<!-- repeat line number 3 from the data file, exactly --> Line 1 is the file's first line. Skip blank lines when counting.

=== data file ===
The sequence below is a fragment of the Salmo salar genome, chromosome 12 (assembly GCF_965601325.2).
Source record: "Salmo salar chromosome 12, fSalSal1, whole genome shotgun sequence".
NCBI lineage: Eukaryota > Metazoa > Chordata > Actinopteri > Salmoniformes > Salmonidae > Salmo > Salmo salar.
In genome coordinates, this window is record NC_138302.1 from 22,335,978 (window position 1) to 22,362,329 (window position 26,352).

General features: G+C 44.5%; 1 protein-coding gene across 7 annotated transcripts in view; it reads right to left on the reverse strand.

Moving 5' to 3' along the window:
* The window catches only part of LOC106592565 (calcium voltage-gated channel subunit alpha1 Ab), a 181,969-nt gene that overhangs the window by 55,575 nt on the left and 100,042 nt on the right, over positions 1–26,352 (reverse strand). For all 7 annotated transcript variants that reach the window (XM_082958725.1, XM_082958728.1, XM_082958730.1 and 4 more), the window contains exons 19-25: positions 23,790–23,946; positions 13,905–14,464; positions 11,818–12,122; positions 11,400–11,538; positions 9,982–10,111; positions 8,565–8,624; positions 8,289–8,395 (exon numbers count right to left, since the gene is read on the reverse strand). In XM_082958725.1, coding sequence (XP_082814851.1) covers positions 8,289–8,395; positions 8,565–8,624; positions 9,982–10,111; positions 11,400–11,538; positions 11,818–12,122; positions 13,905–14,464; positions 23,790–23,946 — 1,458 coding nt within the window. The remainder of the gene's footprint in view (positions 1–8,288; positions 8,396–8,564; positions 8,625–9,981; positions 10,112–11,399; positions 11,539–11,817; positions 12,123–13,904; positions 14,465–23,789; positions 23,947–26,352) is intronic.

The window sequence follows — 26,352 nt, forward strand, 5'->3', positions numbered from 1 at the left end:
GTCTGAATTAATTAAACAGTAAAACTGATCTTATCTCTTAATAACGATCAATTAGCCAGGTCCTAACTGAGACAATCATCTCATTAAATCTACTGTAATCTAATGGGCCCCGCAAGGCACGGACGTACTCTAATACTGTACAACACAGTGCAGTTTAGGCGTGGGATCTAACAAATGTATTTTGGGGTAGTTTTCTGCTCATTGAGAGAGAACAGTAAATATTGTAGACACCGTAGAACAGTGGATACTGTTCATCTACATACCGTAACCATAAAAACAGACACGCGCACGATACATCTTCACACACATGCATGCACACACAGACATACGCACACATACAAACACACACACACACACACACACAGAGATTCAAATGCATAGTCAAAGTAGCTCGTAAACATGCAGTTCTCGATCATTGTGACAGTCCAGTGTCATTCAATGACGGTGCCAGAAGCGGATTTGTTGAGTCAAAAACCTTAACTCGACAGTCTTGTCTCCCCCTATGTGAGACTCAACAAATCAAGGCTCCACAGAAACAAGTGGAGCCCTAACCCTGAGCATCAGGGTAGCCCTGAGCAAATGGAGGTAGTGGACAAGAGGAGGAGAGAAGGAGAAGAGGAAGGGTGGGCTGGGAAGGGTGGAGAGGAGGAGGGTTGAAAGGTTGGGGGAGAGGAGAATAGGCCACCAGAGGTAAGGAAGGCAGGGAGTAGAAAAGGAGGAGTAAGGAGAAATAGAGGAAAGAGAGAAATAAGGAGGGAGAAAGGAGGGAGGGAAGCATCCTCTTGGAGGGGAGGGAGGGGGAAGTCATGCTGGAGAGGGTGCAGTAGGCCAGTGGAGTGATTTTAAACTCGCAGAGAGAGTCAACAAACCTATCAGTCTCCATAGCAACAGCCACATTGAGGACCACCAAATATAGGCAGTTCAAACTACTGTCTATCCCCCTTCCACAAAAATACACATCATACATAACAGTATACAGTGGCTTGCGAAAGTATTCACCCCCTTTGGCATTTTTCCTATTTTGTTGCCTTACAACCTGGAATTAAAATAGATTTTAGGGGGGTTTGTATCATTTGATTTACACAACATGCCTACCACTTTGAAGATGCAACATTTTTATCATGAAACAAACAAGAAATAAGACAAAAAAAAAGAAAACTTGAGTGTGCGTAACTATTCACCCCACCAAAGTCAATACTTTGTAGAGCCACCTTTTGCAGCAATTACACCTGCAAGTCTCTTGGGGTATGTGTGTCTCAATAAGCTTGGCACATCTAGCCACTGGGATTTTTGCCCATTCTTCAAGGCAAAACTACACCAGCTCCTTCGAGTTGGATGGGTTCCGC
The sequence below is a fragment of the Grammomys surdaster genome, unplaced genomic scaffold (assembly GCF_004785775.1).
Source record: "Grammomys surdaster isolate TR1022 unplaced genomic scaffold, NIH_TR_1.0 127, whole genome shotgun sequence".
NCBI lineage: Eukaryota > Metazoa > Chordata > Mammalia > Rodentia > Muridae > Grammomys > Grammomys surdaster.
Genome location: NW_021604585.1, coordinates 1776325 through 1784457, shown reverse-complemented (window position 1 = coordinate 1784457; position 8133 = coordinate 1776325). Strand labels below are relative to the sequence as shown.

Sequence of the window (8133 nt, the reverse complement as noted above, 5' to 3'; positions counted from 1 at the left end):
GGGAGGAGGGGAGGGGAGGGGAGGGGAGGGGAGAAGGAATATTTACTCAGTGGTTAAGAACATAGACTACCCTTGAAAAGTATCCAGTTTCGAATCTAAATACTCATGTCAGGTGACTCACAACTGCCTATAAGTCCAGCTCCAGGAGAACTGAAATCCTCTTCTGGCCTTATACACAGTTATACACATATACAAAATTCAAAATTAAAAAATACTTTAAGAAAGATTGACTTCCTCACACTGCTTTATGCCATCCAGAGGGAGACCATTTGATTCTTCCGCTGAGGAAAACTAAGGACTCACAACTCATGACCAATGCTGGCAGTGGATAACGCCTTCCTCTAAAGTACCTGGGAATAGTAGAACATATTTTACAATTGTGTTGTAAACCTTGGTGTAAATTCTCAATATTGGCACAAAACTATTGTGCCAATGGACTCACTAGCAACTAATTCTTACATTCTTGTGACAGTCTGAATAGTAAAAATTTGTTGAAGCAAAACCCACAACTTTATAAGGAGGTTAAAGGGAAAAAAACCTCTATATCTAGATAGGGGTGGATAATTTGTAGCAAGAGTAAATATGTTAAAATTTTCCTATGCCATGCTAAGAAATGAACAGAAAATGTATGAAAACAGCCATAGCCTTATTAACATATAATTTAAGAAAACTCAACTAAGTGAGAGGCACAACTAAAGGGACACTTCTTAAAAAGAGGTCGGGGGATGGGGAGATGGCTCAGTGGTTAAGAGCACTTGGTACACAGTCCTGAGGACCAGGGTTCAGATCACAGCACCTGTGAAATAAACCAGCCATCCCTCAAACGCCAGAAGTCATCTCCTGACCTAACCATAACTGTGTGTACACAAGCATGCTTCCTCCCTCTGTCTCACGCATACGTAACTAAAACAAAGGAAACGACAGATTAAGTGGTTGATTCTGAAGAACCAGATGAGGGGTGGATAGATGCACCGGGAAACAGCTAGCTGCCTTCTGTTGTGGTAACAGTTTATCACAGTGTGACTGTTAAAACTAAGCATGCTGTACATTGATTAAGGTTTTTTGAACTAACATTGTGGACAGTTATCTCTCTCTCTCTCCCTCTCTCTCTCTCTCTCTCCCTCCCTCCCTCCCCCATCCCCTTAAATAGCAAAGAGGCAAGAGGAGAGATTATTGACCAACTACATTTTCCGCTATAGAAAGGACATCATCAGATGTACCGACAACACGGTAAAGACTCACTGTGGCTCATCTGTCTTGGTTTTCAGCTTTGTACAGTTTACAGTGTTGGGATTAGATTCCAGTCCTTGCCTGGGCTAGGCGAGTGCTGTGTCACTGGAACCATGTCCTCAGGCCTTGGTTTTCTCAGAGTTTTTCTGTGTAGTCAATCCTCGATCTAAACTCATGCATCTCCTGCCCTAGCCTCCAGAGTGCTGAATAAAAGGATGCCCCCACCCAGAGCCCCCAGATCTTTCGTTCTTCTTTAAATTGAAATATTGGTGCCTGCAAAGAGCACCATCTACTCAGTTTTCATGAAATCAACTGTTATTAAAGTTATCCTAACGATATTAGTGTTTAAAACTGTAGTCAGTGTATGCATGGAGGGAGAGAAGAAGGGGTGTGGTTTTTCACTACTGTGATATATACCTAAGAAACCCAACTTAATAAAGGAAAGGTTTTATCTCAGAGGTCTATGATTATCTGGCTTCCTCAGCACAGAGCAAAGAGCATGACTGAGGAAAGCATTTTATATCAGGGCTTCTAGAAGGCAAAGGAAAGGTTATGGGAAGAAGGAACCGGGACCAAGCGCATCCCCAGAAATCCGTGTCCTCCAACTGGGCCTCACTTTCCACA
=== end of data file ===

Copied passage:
NCBI lineage: Eukaryota > Metazoa > Chordata > Actinopteri > Salmoniformes > Salmonidae > Salmo > Salmo salar.